You may have heard about mindfulness and mindful eating. Mindfulness has been shown to help people build skills to cope with a variety of different challenges, from chronic disease to emotional health. But what is mindfulness?
Paying Attention with Purpose
Mindfulness is being present in the current moment, intentionally and in a non-judgmental way. This means paying attention with purpose. Mindfulness practices include mindful breathing, mindful listening, mindful meditation, and yes, mindful eating.
Why Eat Mindfully?
When managing your weight, you might focus on the rules of eating healthy: calorie and fat counts, portion control, and nutrition, which are all important. But you may not think about how you feel about or interact with your food. Mindful eating helps you focus on the experience of eating, allowing you to savor the flavor, scent, and texture of your food. This can help you appreciate and enjoy what you are eating and worry less about what you are not eating. It may also help you realize when you're feeling full and make better food choices, even when you are stressed.
Try the Raisin
An easy way to try mindful eating is the Raisin Activity. Get a raisin or some other dried fruit if you don’t like raisins. Then read through the steps and try it on your own.
Pick it up:
How does it feel? Is it heavy or light? Where is it rough or smooth?
Look at it:
Are areas shiny or dull? Are the colors the same or different?
Place the raisin in your mouth but do not chew:
What do you feel? What do you taste?
Bite down once:
What do you notice about the flavor and texture?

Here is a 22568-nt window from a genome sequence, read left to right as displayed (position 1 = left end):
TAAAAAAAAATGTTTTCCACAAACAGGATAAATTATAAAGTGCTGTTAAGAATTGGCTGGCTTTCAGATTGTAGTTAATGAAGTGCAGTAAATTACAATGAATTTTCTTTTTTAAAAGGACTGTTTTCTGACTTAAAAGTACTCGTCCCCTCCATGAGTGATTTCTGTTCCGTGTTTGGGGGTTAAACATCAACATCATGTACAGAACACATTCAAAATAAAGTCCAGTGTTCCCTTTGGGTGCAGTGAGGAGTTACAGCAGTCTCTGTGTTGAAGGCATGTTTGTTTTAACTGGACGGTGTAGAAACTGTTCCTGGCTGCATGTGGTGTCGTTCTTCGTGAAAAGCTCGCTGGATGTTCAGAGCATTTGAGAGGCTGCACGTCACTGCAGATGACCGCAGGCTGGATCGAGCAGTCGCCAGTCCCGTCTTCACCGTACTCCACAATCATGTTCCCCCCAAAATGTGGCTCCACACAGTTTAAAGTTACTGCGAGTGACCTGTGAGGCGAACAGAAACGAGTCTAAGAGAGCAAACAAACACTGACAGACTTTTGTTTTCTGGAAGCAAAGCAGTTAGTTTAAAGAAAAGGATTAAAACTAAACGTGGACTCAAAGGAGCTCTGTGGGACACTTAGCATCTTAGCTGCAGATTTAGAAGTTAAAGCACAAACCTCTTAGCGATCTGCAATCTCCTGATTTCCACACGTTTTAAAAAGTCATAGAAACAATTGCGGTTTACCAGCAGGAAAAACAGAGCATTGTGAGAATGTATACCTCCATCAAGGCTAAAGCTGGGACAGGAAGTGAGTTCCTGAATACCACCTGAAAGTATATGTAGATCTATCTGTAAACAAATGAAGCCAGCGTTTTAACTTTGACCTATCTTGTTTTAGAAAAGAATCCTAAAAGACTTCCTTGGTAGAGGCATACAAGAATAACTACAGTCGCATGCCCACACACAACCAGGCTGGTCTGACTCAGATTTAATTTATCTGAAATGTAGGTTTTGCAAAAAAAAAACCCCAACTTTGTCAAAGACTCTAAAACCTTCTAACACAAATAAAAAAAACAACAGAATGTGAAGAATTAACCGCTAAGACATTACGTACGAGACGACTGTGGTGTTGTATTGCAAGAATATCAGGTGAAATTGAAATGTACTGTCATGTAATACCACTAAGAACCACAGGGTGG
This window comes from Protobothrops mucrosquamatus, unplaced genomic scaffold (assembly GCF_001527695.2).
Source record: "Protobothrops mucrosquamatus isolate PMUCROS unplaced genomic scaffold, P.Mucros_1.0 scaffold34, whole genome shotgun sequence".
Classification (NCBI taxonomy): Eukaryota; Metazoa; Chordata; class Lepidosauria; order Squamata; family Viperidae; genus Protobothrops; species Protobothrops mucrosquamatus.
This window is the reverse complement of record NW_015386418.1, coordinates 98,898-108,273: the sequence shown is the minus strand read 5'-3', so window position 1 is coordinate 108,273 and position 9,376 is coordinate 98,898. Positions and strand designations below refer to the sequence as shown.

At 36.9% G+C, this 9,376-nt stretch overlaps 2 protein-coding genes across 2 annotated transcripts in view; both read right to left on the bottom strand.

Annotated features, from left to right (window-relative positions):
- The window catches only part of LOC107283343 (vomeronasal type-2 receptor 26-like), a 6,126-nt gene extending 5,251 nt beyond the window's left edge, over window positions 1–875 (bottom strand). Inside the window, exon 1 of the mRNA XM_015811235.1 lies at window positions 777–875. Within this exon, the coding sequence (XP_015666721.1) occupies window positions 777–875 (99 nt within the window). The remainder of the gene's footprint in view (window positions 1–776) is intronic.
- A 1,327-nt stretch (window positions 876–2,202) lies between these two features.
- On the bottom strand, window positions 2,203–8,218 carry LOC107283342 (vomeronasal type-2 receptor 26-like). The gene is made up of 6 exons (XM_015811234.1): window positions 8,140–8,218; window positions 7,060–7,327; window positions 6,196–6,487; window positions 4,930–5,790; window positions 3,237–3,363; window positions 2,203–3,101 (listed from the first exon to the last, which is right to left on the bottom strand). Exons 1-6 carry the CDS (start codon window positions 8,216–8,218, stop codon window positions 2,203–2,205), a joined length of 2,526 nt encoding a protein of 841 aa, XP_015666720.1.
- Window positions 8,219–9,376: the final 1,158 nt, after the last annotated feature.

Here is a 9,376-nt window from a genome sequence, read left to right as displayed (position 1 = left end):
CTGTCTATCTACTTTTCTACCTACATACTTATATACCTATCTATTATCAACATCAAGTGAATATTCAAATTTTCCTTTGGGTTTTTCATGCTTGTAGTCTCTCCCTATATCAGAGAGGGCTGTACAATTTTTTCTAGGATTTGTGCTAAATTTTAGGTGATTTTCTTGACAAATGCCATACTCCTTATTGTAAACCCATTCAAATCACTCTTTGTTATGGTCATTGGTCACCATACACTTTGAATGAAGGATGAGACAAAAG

What does each bite feel like?
As you are focusing on this activity, other thoughts may come to mind. That’s normal. Acknowledge those thoughts, put them aside, and refocus. When you are done, think about how different it was to eat food this way.
Next time you feel like having a sweet snack, put a small amount of it in your bowl and take your time with it. Enjoy it mindfully.
It’s All About Attitude
The first step to practicing any mindful technique is to approach it with a certain outlook. Here are some approaches you can try to build a mindful attitude.
Don’t Judge: Think about the raisin activity. You may or may not like raisins. That means you have an opinion or judgment about them. Start with being aware of how these opinions affect your experience of eating
Practice Patience: Eating mindfully takes time and attention. That means having patience to allow yourself to take that time.
Be a Beginner: Approach the process as if you have never done it before. It may help you understand what you are feeling now, instead of what you have experienced in the past.
Accept: Be willing to open yourself to what happens when you eat mindfully. Accept what is positive and what is challenging, without judgement.
Let Go: Let go of assumptions and resentment about eating and food. It can allow you to be open to new experiences.
How to Eat Mindfully
So how do you get started? Here are some tips to try the next time you sit down for a meal:
Check Your Feelings. Before you reach for something to satisfy your hunger, pause and assess your emotions. Are you upset or happy? Stressed? Are you really hungry or just reacting to an emotion? If you are reacting to an emotion, consider some other activity to cope with that emotion. Take a walk, call a friend, or reach out to your support team.
Eat and Only Eat. Many of us live busy lives and often multi-task. But that can mean that you eat automatically and maybe more than you intended. Eat without distraction. Turn off the TV, close the computer, put down the phone. Focus on what you are eating and savor each bite.
Appreciate Your Food. As you enjoy your meal, consider what it took to get the food to your plate. Where did it come from? How was it grown or made? How did it get to you? How was it prepared? Spending time thinking about how your food got here may help you appreciate each bite even more.
Learning to eat mindfully takes time and that’s OK. Mindful eating can help you appreciate and enjoy the foods you are eating now, rather than feeling restricted. That may help you stay on track and better able to reach your goal. Try it today.